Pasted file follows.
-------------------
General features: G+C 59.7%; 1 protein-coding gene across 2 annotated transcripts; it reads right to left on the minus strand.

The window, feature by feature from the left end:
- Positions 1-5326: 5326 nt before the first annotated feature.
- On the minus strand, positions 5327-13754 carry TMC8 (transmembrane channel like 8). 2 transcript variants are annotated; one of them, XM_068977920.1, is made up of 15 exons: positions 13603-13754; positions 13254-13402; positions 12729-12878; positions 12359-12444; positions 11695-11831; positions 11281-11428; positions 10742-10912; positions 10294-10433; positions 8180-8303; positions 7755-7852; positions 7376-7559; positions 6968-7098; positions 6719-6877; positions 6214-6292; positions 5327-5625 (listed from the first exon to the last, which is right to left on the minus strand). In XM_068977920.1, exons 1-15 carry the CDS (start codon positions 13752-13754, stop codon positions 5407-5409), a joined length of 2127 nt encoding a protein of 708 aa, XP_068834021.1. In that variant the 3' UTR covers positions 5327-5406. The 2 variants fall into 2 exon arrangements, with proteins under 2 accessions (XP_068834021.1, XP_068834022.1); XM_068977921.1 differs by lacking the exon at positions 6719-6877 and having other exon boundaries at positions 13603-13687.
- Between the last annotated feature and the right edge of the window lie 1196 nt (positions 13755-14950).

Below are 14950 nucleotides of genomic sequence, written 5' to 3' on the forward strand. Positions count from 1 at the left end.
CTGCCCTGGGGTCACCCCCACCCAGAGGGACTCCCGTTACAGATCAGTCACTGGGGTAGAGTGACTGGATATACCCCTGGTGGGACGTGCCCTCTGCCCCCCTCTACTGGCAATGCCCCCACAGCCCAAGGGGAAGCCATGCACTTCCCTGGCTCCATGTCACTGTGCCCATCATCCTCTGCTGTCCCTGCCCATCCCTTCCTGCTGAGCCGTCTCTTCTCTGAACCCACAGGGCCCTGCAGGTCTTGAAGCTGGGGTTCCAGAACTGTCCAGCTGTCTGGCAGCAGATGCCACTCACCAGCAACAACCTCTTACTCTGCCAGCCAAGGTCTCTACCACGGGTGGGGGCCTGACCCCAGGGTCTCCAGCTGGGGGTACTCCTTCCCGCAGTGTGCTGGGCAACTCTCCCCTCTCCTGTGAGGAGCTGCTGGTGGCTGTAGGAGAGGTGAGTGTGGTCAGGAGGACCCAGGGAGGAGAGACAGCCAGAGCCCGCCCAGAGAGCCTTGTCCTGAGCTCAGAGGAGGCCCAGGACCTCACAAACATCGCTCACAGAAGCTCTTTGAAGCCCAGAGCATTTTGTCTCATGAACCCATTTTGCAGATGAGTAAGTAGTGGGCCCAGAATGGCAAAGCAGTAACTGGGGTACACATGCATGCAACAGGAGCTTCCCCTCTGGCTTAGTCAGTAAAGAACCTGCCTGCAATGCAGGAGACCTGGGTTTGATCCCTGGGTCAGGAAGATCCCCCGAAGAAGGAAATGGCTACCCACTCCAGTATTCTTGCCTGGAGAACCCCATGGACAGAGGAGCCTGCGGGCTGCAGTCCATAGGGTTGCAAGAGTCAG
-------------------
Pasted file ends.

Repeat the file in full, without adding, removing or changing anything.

General features: G+C 59.7%; 1 protein-coding gene across 2 annotated transcripts; it reads right to left on the minus strand.

The window, feature by feature from the left end:
- Positions 1-5326: 5326 nt before the first annotated feature.
- On the minus strand, positions 5327-13754 carry TMC8 (transmembrane channel like 8). 2 transcript variants are annotated; one of them, XM_068977920.1, is made up of 15 exons: positions 13603-13754; positions 13254-13402; positions 12729-12878; positions 12359-12444; positions 11695-11831; positions 11281-11428; positions 10742-10912; positions 10294-10433; positions 8180-8303; positions 7755-7852; positions 7376-7559; positions 6968-7098; positions 6719-6877; positions 6214-6292; positions 5327-5625 (listed from the first exon to the last, which is right to left on the minus strand). In XM_068977920.1, exons 1-15 carry the CDS (start codon positions 13752-13754, stop codon positions 5407-5409), a joined length of 2127 nt encoding a protein of 708 aa, XP_068834021.1. In that variant the 3' UTR covers positions 5327-5406. The 2 variants fall into 2 exon arrangements, with proteins under 2 accessions (XP_068834021.1, XP_068834022.1); XM_068977921.1 differs by lacking the exon at positions 6719-6877 and having other exon boundaries at positions 13603-13687.
- Between the last annotated feature and the right edge of the window lie 1196 nt (positions 13755-14950).

Below are 14950 nucleotides of genomic sequence, written 5' to 3' on the forward strand. Positions count from 1 at the left end.
CTGCCCTGGGGTCACCCCCACCCAGAGGGACTCCCGTTACAGATCAGTCACTGGGGTAGAGTGACTGGATATACCCCTGGTGGGACGTGCCCTCTGCCCCCCTCTACTGGCAATGCCCCCACAGCCCAAGGGGAAGCCATGCACTTCCCTGGCTCCATGTCACTGTGCCCATCATCCTCTGCTGTCCCTGCCCATCCCTTCCTGCTGAGCCGTCTCTTCTCTGAACCCACAGGGCCCTGCAGGTCTTGAAGCTGGGGTTCCAGAACTGTCCAGCTGTCTGGCAGCAGATGCCACTCACCAGCAACAACCTCTTACTCTGCCAGCCAAGGTCTCTACCACGGGTGGGGGCCTGACCCCAGGGTCTCCAGCTGGGGGTACTCCTTCCCGCAGTGTGCTGGGCAACTCTCCCCTCTCCTGTGAGGAGCTGCTGGTGGCTGTAGGAGAGGTGAGTGTGGTCAGGAGGACCCAGGGAGGAGAGACAGCCAGAGCCCGCCCAGAGAGCCTTGTCCTGAGCTCAGAGGAGGCCCAGGACCTCACAAACATCGCTCACAGAAGCTCTTTGAAGCCCAGAGCATTTTGTCTCATGAACCCATTTTGCAGATGAGTAAGTAGTGGGCCCAGAATGGCAAAGCAGTAACTGGGGTACACATGCATGCAACAGGAGCTTCCCCTCTGGCTTAGTCAGTAAAGAACCTGCCTGCAATGCAGGAGACCTGGGTTTGATCCCTGGGTCAGGAAGATCCCCCGAAGAAGGAAATGGCTACCCACTCCAGTATTCTTGCCTGGAGAACCCCATGGACAGAGGAGCCTGCGGGCTGCAGTCCATAGGGTTGCAAGAGTCAG